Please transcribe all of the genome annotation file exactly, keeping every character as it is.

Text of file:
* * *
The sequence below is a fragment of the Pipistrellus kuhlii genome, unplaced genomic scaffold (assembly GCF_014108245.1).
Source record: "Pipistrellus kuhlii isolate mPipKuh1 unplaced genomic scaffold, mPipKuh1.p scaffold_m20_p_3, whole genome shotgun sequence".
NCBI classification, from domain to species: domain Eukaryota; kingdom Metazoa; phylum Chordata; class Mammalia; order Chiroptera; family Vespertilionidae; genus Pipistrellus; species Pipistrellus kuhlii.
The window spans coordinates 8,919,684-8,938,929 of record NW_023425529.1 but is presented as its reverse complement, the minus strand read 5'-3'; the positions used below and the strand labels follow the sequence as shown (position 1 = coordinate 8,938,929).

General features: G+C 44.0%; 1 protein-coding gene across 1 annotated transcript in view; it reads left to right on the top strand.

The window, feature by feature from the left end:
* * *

The sequence below is a fragment of the Pipistrellus kuhlii genome, unplaced genomic scaffold (assembly GCF_014108245.1).
Source record: "Pipistrellus kuhlii isolate mPipKuh1 unplaced genomic scaffold, mPipKuh1.p scaffold_m20_p_3, whole genome shotgun sequence".
NCBI classification, from domain to species: domain Eukaryota; kingdom Metazoa; phylum Chordata; class Mammalia; order Chiroptera; family Vespertilionidae; genus Pipistrellus; species Pipistrellus kuhlii.
The window spans coordinates 8,919,684-8,938,929 of record NW_023425529.1 but is presented as its reverse complement, the minus strand read 5'-3'; the positions used below and the strand labels follow the sequence as shown (position 1 = coordinate 8,938,929).

General features: G+C 44.0%; 1 protein-coding gene across 1 annotated transcript in view; it reads left to right on the top strand.

The window, feature by feature from the left end: